It’s easy to see why a serotonin-driven person would also want a rule follower who likes set schedules (“a great relationship to raise children,” Fisher notes). It’s also not hard to imagine that someone with a preference for spontaneity and excitement, like a dopamine-dominant person, would also appreciate someone willing to drop everything and fly to France at a moment’s notice.

An “opposites” match, however? A little harder to figure out. But yet estrogen-centered people like Kaling often light it up with testosterone-minded people like Messina, according to Fisher. She thinks she sees how this relationship evolved, though.

Let’s take a trip back to ancient days. “For many years, they brought different things to the table that the other desperately needed,” Fisher explains. “Estrogen needed the technicality, decisiveness and spatial skills of testosterone — someone’s got to hit that buffalo in the head — whereas high testosterone needed the ability to read people, the empathy and understanding of estrogen. They have a clear, complementary relationship.”


(Photo: Getty Images)

Think of Hillary and Bill Clinton, as an example. (It’s counterintuitive on the surface, but not-so-much when you think about it: Hillary is testosterone, and Bill is estrogen.)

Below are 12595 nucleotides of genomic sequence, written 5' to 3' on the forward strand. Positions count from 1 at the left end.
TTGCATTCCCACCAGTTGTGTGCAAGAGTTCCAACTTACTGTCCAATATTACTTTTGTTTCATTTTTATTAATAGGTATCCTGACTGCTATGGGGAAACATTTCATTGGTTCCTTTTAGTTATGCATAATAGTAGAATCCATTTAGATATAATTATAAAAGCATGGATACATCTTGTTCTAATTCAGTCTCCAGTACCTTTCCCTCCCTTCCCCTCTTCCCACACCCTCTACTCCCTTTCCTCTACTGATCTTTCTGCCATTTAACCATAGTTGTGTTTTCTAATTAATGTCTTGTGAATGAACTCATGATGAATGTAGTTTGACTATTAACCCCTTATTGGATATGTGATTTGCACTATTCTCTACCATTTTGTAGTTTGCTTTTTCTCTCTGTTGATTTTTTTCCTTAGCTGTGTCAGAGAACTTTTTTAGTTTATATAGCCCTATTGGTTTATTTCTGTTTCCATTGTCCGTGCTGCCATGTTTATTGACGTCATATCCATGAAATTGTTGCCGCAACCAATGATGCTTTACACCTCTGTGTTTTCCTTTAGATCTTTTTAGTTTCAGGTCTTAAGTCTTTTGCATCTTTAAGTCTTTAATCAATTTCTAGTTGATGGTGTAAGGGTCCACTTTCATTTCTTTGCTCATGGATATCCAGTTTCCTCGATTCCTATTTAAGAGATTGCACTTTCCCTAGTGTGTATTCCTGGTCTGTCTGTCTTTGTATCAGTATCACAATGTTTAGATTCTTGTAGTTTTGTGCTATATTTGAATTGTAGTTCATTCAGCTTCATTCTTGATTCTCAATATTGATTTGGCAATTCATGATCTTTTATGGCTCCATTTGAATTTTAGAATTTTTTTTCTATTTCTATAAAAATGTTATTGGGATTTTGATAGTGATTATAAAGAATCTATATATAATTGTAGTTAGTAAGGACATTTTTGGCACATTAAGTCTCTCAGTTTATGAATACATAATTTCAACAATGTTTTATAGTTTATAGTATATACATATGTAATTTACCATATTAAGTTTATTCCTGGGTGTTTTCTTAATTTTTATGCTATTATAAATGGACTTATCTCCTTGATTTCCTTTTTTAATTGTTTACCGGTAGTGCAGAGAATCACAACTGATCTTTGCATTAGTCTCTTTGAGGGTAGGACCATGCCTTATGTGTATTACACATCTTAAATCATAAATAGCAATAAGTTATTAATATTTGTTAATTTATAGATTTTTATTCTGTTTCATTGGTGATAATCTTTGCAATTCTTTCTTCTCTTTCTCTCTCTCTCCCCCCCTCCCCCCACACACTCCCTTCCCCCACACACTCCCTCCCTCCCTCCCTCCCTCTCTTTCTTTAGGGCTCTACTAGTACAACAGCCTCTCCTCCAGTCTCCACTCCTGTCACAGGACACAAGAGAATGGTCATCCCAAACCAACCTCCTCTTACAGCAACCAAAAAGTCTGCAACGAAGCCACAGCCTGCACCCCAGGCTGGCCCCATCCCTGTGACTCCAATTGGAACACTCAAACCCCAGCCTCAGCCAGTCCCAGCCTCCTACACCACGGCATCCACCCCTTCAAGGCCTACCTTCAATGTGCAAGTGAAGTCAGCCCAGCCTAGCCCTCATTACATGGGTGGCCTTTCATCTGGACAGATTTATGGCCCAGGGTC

Now what does that symbiotic relationship look like? It’s kinda hot, actually.

As Lewandowski says, ultimately estrogen and testosterone are likely destined to have more conflict than those biological types who bond with similar someones. However, Fisher says this hormone pairing can make for a superdynamic couple.

A few examples? “Testosterone has a deep view of ideas and the world around them, whereas estrogen has a broad view to contextualize and put things into perspective. They have wonderful conversations, and they respect each other’s view,” Fisher says says. “Testosterone is also analytical, whereas high estrogen is intuitive. They absolutely mystify each other with their different forms of intelligence.”

It doesn’t end there, though. Testosterone is decisive; estrogen ruminates. Testosterone is blunt and direct; estrogen is nuanced and tactful. Testosterone gets stuff done in a flash; estrogen is all about the process.

These opposites are the perfect complements — even if their differences are downright frustrating sometimes, as they may be during a decision-making process or at turning points in the relationship.“I often talk to therapists seeing testosterone-estrogen pairings, where a man will come into the room and say, ‘I mean, I love her, but I don’t understand her.’ Well, they’re never going to understand each other,” Fisher says.

“They were built to be different than, yet fascinated by, each other. And they’re better whenever they put their heads together.”

If that’s the case, it’s no wonder Kaling and Messina won an award for their relationship chemistry. And now you know: Sometimes opposites do attract, other times similarities cause sparks. Whatever you think you’ve seen play out in real life, you’re probably not wrong.

Ah, chemistry. Whether it’s in the lab or on the screen, it’s pretty cool science.